I received an invitation in October to a special ceremony at the University of Victoria, where Dr. Calvin Gotlieb, is receiving his Honorary Degree on November 10 2011.
I expressed my regrets to the university and to Kelly that I am unable to attend since I am chairing long-planned sessions in New York during that week.
I am sorry that I am unable to be there, so I am writing this tribute to this great Canadian and aligned with my keynote that I gave in March celebrating Kelly’s 90th birthday with over 200 guests at the University of Toronto.
Kelly is a computing pioneer, whose innovations and accomplishments helped lay the foundation for a worldwide industry, educational stream and profession. His contributions are so profound and their impact so diverse and in so many areas that the lasting value cannot be comprehended.
For the Canadian Information Processing Society or CIPS inspired by our founder Kelly Gotlieb. Prime Minister Stephen Harper stated “Your efforts have made positive and lasting contributions to Canada’s economic growth and competitiveness.” This all due to Kelly!
We have Dr. Mike Williams, past President of the IEEE-CS, where in his over 70 pages of transcript; he documents Kelly contributions since the 1940’s.
I did a media search today which yielded over 100 pages appearing in many publications worldwide where Kelly’s work is recognized or he is interviewed.
I did an interview with Maria Klawe and I asked her to share a story or two in celebration of Kelly’s 90th from her nearly 35 years of knowing Kelly. Maria is the past Dean at Princeton, college president of HMC, on the Microsoft board of directors and recently nominated to the Broadcom board. She recounted how she was a graduate student at U of T and Kelly was 57 and the Father of Computing. She is now 60, so older than Kelly at that time, and Kelly continues to be the Father of Computing through his ongoing work. She also noted his considerable contributions as Chair and Co-chair of the ACM Awards Committee, and his work on the Turing Award.
I will now speak to my personal interaction with Kelly.
I have a continuing series of interviews with Kelly—numbering over ten now. I am often asked, how did these interviews start? I sent a note to Kelly to see if he would consent to being interviewed. Kelly quickly replied demonstrating his inclusiveness, openness, and willingness to share.
In those interviews, I am asked which is the one, where I receive the most feedback. It’s the one about his family; there is high regard, respect, and recognition for Kelly but Kelly demonstrates this high regard, respect, and recognition for his family; this very much Illustrating Kelly’s passion, caring and humanity.
I first met Kelly at the CIPS’ 50th anniversary where the seas of IT professionals parted in a demonstration of the high, regard, respect and recognition for Kelly—the three Rs’.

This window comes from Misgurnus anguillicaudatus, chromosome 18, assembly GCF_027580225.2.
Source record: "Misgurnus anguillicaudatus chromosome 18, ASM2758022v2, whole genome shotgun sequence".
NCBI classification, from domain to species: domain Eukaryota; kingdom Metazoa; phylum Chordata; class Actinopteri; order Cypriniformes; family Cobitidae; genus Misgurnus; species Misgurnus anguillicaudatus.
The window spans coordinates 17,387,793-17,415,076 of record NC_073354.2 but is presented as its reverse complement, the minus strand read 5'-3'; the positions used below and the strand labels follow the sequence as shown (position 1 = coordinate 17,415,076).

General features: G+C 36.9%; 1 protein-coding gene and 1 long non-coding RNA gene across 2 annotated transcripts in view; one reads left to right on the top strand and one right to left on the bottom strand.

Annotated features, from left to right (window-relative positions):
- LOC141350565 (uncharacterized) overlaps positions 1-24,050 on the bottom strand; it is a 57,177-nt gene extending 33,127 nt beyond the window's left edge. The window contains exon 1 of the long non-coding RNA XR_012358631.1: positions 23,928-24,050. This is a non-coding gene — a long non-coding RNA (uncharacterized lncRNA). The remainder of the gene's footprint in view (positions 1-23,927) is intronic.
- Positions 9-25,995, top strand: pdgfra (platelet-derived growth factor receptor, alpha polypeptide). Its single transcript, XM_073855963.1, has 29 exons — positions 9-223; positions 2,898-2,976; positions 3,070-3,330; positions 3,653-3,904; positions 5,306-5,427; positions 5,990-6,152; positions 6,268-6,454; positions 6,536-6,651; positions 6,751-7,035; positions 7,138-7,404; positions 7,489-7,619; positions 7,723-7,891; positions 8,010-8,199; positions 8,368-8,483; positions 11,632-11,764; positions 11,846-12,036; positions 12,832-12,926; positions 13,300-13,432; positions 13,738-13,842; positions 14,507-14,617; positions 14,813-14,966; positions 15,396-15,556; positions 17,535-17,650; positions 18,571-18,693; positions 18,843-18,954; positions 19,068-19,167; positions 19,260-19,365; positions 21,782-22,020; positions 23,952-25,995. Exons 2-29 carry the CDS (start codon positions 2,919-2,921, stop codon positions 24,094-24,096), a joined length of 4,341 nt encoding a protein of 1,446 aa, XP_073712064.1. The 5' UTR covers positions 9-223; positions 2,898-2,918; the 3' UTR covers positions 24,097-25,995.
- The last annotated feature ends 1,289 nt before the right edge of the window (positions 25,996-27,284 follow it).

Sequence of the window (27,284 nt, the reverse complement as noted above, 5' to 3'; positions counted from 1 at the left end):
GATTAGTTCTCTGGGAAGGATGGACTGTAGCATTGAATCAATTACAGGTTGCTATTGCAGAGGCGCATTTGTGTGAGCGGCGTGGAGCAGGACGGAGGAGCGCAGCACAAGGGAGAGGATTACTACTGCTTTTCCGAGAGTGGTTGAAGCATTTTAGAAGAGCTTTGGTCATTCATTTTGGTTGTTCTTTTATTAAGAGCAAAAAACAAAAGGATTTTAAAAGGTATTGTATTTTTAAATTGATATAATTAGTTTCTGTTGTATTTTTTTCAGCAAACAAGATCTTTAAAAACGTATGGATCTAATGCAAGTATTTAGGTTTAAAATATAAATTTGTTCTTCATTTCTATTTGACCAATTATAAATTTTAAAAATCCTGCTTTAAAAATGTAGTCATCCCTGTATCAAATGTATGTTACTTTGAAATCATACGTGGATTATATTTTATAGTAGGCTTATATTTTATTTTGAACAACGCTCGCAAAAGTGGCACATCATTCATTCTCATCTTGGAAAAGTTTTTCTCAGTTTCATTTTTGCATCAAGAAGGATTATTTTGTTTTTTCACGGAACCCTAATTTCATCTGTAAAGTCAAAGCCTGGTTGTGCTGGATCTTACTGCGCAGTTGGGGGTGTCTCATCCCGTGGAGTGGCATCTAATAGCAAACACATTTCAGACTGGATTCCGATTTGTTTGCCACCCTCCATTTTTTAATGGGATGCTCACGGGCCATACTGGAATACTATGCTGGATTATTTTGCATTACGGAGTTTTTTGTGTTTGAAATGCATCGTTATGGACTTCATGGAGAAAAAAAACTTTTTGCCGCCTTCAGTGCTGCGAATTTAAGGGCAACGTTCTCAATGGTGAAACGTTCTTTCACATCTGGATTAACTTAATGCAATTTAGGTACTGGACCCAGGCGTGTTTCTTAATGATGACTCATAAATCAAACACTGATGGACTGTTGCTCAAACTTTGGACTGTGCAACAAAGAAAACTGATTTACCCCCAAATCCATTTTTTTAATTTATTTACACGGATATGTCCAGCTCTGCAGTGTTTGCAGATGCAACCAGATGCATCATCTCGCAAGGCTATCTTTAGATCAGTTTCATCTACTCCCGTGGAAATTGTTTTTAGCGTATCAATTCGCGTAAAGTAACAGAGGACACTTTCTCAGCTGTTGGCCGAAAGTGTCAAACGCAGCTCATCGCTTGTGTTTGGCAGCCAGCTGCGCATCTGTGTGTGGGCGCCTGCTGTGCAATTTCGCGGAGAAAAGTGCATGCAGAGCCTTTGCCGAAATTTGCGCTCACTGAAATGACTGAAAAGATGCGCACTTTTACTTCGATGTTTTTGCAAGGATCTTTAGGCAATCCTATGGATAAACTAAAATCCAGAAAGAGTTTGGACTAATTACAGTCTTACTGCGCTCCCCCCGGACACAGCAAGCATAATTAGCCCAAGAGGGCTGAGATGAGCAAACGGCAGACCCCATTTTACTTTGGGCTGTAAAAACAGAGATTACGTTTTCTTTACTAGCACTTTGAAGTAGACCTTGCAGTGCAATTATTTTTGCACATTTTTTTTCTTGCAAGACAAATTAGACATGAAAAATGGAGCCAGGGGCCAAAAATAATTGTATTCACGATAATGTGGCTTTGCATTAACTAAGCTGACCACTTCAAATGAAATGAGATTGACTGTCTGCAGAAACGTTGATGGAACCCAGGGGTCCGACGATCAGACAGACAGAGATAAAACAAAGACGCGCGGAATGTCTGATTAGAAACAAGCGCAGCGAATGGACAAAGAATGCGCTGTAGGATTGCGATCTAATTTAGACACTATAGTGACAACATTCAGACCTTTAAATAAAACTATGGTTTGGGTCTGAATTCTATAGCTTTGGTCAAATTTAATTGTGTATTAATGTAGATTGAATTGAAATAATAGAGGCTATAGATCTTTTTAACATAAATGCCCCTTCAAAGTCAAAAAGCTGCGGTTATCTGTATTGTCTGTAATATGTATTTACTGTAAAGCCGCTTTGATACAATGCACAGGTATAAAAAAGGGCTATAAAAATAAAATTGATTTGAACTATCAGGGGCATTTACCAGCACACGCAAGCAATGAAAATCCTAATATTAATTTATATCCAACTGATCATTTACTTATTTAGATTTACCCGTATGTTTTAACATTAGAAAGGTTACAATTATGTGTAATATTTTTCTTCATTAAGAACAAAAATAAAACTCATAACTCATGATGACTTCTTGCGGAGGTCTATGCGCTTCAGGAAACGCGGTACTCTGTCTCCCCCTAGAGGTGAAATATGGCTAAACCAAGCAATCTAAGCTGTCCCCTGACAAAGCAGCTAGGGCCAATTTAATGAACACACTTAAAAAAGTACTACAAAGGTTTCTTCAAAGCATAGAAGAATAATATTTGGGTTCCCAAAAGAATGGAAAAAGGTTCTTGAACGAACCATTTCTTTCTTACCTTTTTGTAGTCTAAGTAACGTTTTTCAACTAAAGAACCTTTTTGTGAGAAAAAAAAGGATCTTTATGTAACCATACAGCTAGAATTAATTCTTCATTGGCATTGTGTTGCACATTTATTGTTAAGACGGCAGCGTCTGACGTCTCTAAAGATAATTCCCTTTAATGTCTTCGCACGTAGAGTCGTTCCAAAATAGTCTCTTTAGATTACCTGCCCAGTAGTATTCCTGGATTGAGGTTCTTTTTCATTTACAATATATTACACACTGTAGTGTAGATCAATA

Finally, let me now share three stories about Kelly.
Kelly has chaired or co-chaired the ACM Awards Committee for over two decades. This therefore excludes Kelly from receiving some of computing’s highest honours. It is clear that Kelly would have received ACM’s Turing Award, the Nobel Prize of Computing, if he didn’t serve in this self-less way, and for so many years. His life is about giving and to so many.
Vint Cerf is often credited with creating the internet and has received many honours for his work, including the Turing Award (http://en.wikipedia.org/wiki/Vint_Cerf). Kelly, who continued teaching into his 80s’, needed a speaker and at his request Vint Cerf flew in to speak to his students and spent significant time with them, including coaching his graduate students on their work. Vint was able to provide meaningful and constructive insights for all of the grad students to improve their diverse work, a measure of the abilities of Vint to have intimate in-depth knowledge in so many areas of research. However this story also illustrates the high regard that Kelly is held by the world’s best scientists where Vint would make this time available for Kelly and his students.
The Intel International Science and Engineering Fair (ISEF) is the world’s largest and only science fair where pre-collegiate finalists from over 50 countries and regions showcase their innovative research. If you ever wondered what happens when students enter a science fair, ultimately the winners from each country and region end up at the ISEF. The work is world class. Kelly has been judging at the ISEF more than once and it is exhausting work looking intimately at the research performed by these young scientists. This speaks to Kelly’s commitment to education and his contribution as a mentor for computing science innovation. In 2010, due to a last minute shortage, Kelly stepped up to judge again at 89. The hours are very long and work intensive. However, his insightful analysis, questions to the students, and 70+ years of experience proved invaluable. I served as head ACM special awards ISEF judge and having Kelly as co-judge was truly inspiring, as he is an amazing visionary leader–you can imagine the good fortune of the students to have a computing pioneer and iconic figure encouraging them to continue their research. Moreover, Kelly was the first to arrive, the last to leave. Kelly asked the most insightful questions of the finalists and provided kind guidance back and wanted to ensure that all students received positive guidance and congratulations for their work. And he provided an on the spot algorithm for ranking the finalists to determine the winners, reducing a days’ work into a little more than an hour.
I provide my congratulations to Kelly on receiving this latest honour from the University of Victoria.
Very well deserved for a fine Canadian and “Global” Pioneer!